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The Los Angeles Public Health Leadership Institute: An Intra-organizational Approach To Leadership Development. APHA Session: 4143.0 The Challenge of Leadership in Public Health Tuesday, November 9, 2004. AUTHORS. Bridget Ward

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The Los Angeles Public Health Leadership Institute: An Intra-organizational Approach To Leadership Development

APHA Session: 4143.0

The Challenge of Leadership in Public Health

Tuesday, November 9, 2004

authors
AUTHORS
  • Bridget Ward
    • Director, Office of Organizational Development and Training, Los Angeles County Department of Health Services – Public Health
  • Carol Woltring
    • Executive Director, Center for Health Leadership and Practice, Public Health Institute
  • Jonathan Fielding
    • Director of Public Health and Health Officer, Los Angeles Department of Health Services – Public Health
los angeles county
4,084 square miles - 88 cities

Population (January 2004) - 10,103,000

Population is larger than 41 states

44.6% Hispanic

31.1 % White

Languages

224 languages spoken in LA County

92 languages spoken in LAUSD

Education

80 school districts in LA County

12.6 % Asian/PI

9.7% Black

LOS ANGELES COUNTY
  • 2% Other
los angeles county department of health services
LOS ANGELES COUNTY DEPARTMENT OF HEALTH SERVICES
  • 2nd largest Health Department in the U.S.
  • Total DHS workforce - 24,229 employees
  • Public Health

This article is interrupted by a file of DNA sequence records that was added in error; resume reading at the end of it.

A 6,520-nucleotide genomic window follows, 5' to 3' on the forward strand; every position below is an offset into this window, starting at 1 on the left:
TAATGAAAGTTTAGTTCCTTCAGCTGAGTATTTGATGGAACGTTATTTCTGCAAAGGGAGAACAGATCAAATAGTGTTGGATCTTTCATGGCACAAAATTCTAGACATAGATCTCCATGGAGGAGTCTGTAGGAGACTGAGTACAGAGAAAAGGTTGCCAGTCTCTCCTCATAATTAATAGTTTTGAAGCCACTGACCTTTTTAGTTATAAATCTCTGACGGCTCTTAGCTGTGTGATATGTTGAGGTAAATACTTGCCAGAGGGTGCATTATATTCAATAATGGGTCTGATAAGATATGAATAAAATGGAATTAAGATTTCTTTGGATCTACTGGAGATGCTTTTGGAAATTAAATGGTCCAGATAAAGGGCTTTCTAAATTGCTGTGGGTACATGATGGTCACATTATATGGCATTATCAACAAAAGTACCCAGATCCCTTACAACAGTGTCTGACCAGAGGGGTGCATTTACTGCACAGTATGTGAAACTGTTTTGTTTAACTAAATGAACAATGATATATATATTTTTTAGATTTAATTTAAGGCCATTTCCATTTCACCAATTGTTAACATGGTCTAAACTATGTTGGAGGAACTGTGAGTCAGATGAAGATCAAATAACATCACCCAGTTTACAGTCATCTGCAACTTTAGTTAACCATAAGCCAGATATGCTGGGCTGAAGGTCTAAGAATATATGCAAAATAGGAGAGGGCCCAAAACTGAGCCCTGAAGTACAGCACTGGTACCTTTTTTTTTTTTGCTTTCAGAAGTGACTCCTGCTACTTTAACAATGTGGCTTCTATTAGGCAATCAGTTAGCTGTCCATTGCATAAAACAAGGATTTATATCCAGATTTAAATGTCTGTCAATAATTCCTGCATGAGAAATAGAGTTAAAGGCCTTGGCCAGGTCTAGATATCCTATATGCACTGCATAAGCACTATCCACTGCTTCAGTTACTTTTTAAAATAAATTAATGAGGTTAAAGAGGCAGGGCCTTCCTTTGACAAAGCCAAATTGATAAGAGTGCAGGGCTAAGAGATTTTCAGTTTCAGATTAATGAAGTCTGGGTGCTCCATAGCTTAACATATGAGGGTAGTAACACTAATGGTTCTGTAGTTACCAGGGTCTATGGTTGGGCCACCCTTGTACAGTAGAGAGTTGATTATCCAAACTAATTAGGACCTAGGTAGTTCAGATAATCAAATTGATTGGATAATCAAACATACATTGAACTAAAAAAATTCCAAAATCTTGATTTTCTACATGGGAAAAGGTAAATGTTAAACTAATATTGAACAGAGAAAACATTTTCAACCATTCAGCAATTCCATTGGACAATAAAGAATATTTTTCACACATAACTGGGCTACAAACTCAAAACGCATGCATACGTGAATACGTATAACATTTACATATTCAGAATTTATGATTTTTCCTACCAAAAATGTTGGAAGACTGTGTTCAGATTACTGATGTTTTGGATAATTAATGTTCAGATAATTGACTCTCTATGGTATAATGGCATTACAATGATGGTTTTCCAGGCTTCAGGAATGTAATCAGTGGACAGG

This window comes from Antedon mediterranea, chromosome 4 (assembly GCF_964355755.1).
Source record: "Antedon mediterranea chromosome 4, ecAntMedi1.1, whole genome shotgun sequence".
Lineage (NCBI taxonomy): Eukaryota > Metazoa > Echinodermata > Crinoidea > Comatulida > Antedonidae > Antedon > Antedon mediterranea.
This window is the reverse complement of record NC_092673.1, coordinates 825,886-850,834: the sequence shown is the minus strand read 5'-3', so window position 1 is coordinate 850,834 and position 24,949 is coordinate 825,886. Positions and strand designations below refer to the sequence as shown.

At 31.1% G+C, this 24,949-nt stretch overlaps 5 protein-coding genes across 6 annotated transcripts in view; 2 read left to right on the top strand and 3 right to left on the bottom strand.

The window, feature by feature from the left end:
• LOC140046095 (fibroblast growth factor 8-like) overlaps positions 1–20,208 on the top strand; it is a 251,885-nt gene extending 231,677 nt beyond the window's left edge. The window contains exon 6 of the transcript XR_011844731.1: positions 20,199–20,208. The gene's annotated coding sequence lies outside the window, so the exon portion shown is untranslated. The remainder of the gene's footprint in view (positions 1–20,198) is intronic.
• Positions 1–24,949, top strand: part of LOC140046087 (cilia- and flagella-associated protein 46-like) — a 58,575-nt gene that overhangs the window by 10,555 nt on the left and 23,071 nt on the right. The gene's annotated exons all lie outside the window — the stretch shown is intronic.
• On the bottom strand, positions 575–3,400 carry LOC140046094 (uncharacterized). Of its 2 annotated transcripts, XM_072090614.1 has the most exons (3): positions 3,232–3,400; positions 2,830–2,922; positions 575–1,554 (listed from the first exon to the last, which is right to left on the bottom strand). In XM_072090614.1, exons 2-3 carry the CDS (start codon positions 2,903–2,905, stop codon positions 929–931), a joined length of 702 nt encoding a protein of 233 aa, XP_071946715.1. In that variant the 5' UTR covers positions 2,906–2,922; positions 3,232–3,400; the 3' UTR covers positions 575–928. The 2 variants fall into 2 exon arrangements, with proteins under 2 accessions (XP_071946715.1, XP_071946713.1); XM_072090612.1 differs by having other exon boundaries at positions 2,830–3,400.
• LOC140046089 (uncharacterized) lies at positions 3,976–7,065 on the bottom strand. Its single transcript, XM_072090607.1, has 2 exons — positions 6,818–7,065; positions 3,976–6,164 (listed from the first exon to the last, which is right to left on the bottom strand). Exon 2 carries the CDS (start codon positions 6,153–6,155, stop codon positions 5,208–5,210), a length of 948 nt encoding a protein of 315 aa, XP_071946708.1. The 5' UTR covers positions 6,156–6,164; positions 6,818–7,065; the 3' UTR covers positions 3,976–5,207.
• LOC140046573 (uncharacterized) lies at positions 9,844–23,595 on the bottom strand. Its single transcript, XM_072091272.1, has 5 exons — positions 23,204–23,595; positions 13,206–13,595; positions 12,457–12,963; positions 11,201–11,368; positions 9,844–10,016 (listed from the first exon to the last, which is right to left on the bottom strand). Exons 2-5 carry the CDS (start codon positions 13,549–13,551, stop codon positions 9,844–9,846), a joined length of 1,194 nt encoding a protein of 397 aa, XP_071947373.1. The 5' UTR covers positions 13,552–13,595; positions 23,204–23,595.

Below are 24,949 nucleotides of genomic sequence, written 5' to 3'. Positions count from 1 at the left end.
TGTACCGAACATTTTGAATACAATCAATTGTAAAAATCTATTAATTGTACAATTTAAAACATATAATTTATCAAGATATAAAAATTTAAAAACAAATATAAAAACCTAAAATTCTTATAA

• 4,140 employees (17%)
    • 38 different programs, including 8 geographically divided areas
    • 19% of total DHS budget
why leadership development
WHY LEADERSHIP DEVELOPMENT ?
  • Ten Essential PH Services
    • Assure a competent public and personal health care workforce
  • Enhanced performance through improved leadership
  • Improved collaboration across the Department
  • Leadership needed for:
    • Launching new PH initiatives and strategic plan
    • New challenges such as BT and emerging infections
consultant selection process
CONSULTANTSELECTION PROCESS
  • OODT decided to use internal advisory/planning committee and outside consultant to conduct the Institute
  • Research for consultants with Public Health experience who would customize the curriculum to LA goals and objectives
  • Center for Health Leadership and Practice was selected
target audience
TARGET AUDIENCE
  • 104 Senior Managers (top 4 levels in LAPHS-PH)
  • 4 Cohorts of 25-30 Senior Managers trained in 3-4 month program from October 2003 – December 2004
los angeles county public health leadership institute laphli theory of action
LOS ANGELES COUNTY PUBLIC HEALTH LEADERSHIP INSTITUTE (LAPHLI)THEORY OF ACTION

Long-term Outcomes

  • Enhance participants’ commitment to and strengthening their accountability for the Department’s mission, thereby strengthening the Department’s overall accountability to the residents of Los Angeles County
  • Foster the development of a shared vision and integrative approach to defining and achieving Departmental goals
  • Promote the practice of collaborative leadership skills within the Department and increase the success of internal and external collaborations
  • Increase evidence-based decision-making by participants in addressing public health challenges
  • Enhance the Department’s capacity for learning and change through improved leadership capabilities of participants
  • Contribute to the development of an organizational culture that promotes leadership (including the next generation of leaders) through role modeling and coaching by participants

Leadership

Institute Activities

Skills Training Areas

  • Personal Leadership
  • Organizational Leadership